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The saying “breakfast is the most important meal of the day” is probably something you’ve heard a hundred times before – and it’s one piece of dieting advice you can afford to hear a hundred times more. Eating a healthy breakfast not only settles your morning stomach rumbles, it empowers you for the whole day.

Of course, if you don’t like to eat breakfast “I’m not hungry in the morning” and “I don’t have time for breakfast” are probably excuses you’ve used a hundred times before. But for every excuse you’ve ever served up, we’ve got a way to unexcuse you!

Why breakfast is so important

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Literally “breakfast” means “the meal that breaks the fast”. It’s considered your most important meal because it determines your eating for the rest of the day – and ultimately your total calorie intake. Starting the day with a well-balanced meal that supplies adequate protein, carbohydrate and fibre keeps those nasty hunger pangs at bay and allows you to make wise choices for following meals. In a study published in The American Society of Nutritional Sciences Journal of Nutrition researchers found that calories consumed early on in the day were more satiating than the same amount of calories eaten later in the day and therefore led to less overall calorie consumption. Therefore, eating breakfast also helps with weight control.

Breakfast is also an ideal time to get that healthy dose of fibre in the form of whole-grain bread or whole-grain breakfast cereals. Unless fibre is included at breakfast, it can be very difficult to reach your daily fibre quota of 25-35 grams (for adults).

Your mental health also benefits from eating breakfast, particularly one that contains wholegrains. A good breakfast provides the blood sugar boost necessary for formulating the memory boosting neurotransmitter acetylcholine. Children in particular need a good breakfast to help them function well and think clearly at school. Research has shown that children who eat breakfast have better school attendance and better grades than those who don’t.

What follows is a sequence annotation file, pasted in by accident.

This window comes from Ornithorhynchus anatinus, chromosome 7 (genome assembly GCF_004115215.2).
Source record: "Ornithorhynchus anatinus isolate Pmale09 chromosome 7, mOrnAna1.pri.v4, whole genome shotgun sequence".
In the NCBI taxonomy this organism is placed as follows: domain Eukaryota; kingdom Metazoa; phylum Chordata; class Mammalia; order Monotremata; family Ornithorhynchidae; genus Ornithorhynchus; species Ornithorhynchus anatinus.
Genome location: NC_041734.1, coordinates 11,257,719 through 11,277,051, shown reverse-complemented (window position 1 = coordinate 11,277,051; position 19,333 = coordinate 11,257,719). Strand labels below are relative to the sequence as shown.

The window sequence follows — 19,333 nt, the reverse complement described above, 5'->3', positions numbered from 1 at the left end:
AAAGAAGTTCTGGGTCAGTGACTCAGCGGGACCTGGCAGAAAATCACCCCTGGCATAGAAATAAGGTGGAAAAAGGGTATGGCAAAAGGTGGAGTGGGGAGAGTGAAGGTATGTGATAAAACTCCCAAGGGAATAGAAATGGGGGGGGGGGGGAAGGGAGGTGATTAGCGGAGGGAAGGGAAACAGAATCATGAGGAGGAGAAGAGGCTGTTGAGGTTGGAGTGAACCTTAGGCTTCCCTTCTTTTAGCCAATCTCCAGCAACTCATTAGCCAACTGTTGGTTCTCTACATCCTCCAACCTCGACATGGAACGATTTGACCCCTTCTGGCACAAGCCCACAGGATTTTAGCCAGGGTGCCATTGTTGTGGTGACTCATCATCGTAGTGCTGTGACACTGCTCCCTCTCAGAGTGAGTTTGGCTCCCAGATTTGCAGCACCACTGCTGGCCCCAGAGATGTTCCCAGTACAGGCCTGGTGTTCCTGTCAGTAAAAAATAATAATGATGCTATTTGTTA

No more excuses

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Regular breakfast eaters confirm the benefits of a sound breakfast, and yet a huge percentage of people still play hookey on this most important meal of the day – usually with the excuse that they’re too busy or not hungry. But even the best defenses against eating breakfast can be busted.

I’m not hungry in the morning. If you just can’t stomach the thought of breakfast first thing in the morning, organise yourself so that you can eat breakfast later or at work when your body has had more time to wake up. If it seems an impossible task to eat a whole breakfast in one sitting, try spreading it out over a couple of hours. Eating large dinners or late night snacks can also reduce the desire for breakfast, so try to avoid this habit. Another idea is to try getting up an hour before you eat and doing some exercise to increase your morning appetite.

The bottom line is that even if you don’t feel hungry, you should still eat something healthy and satiating. Remember that people who don’t eat breakfast wind up relying on caffeine and/or mid-morning sugary-fatty snacks to make it to the next meal. Although these foods give a little boost in energy, they are void of essential nutrients – nutrients that should be obtained at breakfast.

I’ll be hungrier, eat more, and gain weight if I eat breakfast. Some people find that eating breakfast makes them feel hungrier, rather than fuller. If this sounds like you, it’s highly likely that you’re just eating the wrong sorts of foods. Foods like sugary cereals, white bread, and pastries, can lead to low blood sugar crashes and cravings within hours of eating.